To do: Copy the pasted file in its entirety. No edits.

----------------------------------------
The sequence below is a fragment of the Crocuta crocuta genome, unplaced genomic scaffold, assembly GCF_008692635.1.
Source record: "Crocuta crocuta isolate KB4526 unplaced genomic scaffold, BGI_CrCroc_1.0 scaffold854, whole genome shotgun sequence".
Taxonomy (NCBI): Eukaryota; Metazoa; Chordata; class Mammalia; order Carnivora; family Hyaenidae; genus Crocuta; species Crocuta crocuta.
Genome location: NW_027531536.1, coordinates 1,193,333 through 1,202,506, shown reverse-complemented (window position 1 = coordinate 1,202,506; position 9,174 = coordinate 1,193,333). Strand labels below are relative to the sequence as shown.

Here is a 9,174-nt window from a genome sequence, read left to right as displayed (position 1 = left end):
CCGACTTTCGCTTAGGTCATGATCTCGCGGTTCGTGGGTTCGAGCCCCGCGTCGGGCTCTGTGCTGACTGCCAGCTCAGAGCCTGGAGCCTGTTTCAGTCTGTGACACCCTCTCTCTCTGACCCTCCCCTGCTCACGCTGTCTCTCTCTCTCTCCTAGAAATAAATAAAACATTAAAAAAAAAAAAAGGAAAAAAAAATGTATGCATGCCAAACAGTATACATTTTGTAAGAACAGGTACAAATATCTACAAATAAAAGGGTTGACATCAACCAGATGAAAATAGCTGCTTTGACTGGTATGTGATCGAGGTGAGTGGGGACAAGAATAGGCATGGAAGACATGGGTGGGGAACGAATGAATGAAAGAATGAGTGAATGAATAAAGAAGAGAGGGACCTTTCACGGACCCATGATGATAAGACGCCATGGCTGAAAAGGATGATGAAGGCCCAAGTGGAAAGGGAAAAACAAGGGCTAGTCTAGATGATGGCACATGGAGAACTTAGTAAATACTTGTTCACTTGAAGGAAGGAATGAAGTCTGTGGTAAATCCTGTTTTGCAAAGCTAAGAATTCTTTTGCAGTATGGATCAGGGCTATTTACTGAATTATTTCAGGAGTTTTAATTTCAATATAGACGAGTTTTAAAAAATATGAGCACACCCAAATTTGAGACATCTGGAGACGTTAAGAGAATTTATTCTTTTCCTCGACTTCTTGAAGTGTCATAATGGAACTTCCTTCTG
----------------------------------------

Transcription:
The sequence below is a fragment of the Crocuta crocuta genome, unplaced genomic scaffold, assembly GCF_008692635.1.
Source record: "Crocuta crocuta isolate KB4526 unplaced genomic scaffold, BGI_CrCroc_1.0 scaffold854, whole genome shotgun sequence".
Taxonomy (NCBI): Eukaryota; Metazoa; Chordata; class Mammalia; order Carnivora; family Hyaenidae; genus Crocuta; species Crocuta crocuta.
Genome location: NW_027531536.1, coordinates 1,193,333 through 1,202,506, shown reverse-complemented (window position 1 = coordinate 1,202,506; position 9,174 = coordinate 1,193,333). Strand labels below are relative to the sequence as shown.

Here is a 9,174-nt window from a genome sequence, read left to right as displayed (position 1 = left end):
CCGACTTTCGCTTAGGTCATGATCTCGCGGTTCGTGGGTTCGAGCCCCGCGTCGGGCTCTGTGCTGACTGCCAGCTCAGAGCCTGGAGCCTGTTTCAGTCTGTGACACCCTCTCTCTCTGACCCTCCCCTGCTCACGCTGTCTCTCTCTCTCTCCTAGAAATAAATAAAACATTAAAAAAAAAAAAAGGAAAAAAAAATGTATGCATGCCAAACAGTATACATTTTGTAAGAACAGGTACAAATATCTACAAATAAAAGGGTTGACATCAACCAGATGAAAATAGCTGCTTTGACTGGTATGTGATCGAGGTGAGTGGGGACAAGAATAGGCATGGAAGACATGGGTGGGGAACGAATGAATGAAAGAATGAGTGAATGAATAAAGAAGAGAGGGACCTTTCACGGACCCATGATGATAAGACGCCATGGCTGAAAAGGATGATGAAGGCCCAAGTGGAAAGGGAAAAACAAGGGCTAGTCTAGATGATGGCACATGGAGAACTTAGTAAATACTTGTTCACTTGAAGGAAGGAATGAAGTCTGTGGTAAATCCTGTTTTGCAAAGCTAAGAATTCTTTTGCAGTATGGATCAGGGCTATTTACTGAATTATTTCAGGAGTTTTAATTTCAATATAGACGAGTTTTAAAAAATATGAGCACACCCAAATTTGAGACATCTGGAGACGTTAAGAGAATTTATTCTTTTCCTCGACTTCTTGAAGTGTCATAATGGAACTTCCTTCTG